Elian Deadline Again Extended for New Talks
As the father of Cuban castaway Elian Gonzalez took the first concrete steps to come to America to claim his son, the government defused tensions in this edgy city Thursday by extending its latest deadline for the boy’s relatives to agree to surrender him.
Negotiations in Miami between U.S. immigration authorities, who are committed to reuniting Elian and his father, and lawyers for the Miami great-uncle who took temporary custody of the boy after his Thanksgiving Day rescue at sea ended at another impasse Thursday evening.
Lawyers for the great-uncle, Lazaro Gonzalez, emerged from the second straight day of marathon talks with a brief announcement: Negotiations will resume Monday morning. In the meantime, as Cuban American activists staged civil disobedience protests outside Elian’s Little Havana home, the Justice Department pledged not to take steps to remove the 6-year-old from his surrogate family until Tuesday at the earliest.
Opening a new front in the four-month diplomatic war, the attorney for Elian’s father announced in Washington on Thursday that he was formally pursuing the father’s U.S. visa and that Juan Miguel Gonzalez is “ready at a moment’s notice to come” for his son.
Attorney Gregory Craig said the boy’s father is willing to stay in the United States indefinitely--until his estranged relatives’ legal appeals are complete--but that he would do so only if the U.S. government guarantees “that he will have custody of Elian during that time.”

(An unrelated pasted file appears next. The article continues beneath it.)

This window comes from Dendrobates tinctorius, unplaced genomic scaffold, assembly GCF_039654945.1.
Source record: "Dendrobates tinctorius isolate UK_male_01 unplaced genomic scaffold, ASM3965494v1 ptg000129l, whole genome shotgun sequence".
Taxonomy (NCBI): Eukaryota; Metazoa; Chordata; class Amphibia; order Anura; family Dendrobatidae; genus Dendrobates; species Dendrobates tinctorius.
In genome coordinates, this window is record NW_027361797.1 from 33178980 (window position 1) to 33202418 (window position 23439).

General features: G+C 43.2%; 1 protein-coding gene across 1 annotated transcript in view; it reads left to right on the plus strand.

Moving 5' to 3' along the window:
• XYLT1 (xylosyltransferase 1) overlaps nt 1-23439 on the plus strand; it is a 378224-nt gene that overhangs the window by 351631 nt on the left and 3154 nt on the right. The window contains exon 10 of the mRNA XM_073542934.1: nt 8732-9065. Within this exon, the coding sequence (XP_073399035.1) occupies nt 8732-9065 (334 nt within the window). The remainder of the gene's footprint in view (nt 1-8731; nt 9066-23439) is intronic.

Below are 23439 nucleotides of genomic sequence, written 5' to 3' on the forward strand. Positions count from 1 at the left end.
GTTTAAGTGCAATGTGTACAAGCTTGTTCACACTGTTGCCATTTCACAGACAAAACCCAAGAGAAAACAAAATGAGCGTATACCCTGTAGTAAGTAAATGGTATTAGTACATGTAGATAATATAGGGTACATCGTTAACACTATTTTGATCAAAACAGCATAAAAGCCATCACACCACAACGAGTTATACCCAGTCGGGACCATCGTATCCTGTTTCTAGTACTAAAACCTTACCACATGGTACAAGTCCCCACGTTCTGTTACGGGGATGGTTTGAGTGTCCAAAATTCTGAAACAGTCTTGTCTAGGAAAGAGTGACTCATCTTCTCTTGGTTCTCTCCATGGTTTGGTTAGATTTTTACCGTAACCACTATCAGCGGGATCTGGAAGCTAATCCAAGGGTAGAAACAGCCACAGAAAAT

No such assurances were immediately forthcoming from either the Justice Department or the Immigration and Naturalization Service, which ruled three months ago that Juan Miguel Gonzalez has the legal right to his boy. And the Cuban government announced Thursday night that it would allow the father to go to the U.S. only if accompanied by an official delegation that includes 30 of his countrymen.
Atty. Gen. Janet Reno on Thursday clearly stated the Clinton administration’s position in the case.
“Elian should be reunited with his father,” declared Reno, a South Florida native who has come under intense fire in her hometown for issuing the ultimatum that was to have begun deportation proceedings against Elian at 9 a.m. today.
When asked the importance of the father’s decision to come to the U.S. in resolving the conflict, she added: “It’s always better when families work matters out between themselves. They do a better job than government.”
As Reno’s attorneys in Miami sought yet again--unsuccessfully--to persuade Lazaro Gonzalez to sign a statement agreeing to surrender Elian if the great-uncle loses his court appeals, Reno added: “To drag this out does no one any good.”
Breaking with the administration Thursday, Vice President Al Gore endorsed legislation that would allow Elian to remain in the country while the courts decide his fate.
Blaming the custody crisis on Cuban President Fidel Castro’s “oppressive regime,” Gore said that action must be taken “to make sure that Elian’s best interests are served.”
“It now appears that our immigration laws may not be broad enough to allow such an approach in Elian’s case,” Gore said in a statement issued in Washington.
Gore’s comments represented a shift from his earlier stance that the matter was best left to Florida’s family court. Presidential rival George W. Bush, who endorsed a legislative remedy in January, was quick to criticize the presumptive Democratic nominee’s “eleventh-hour position.”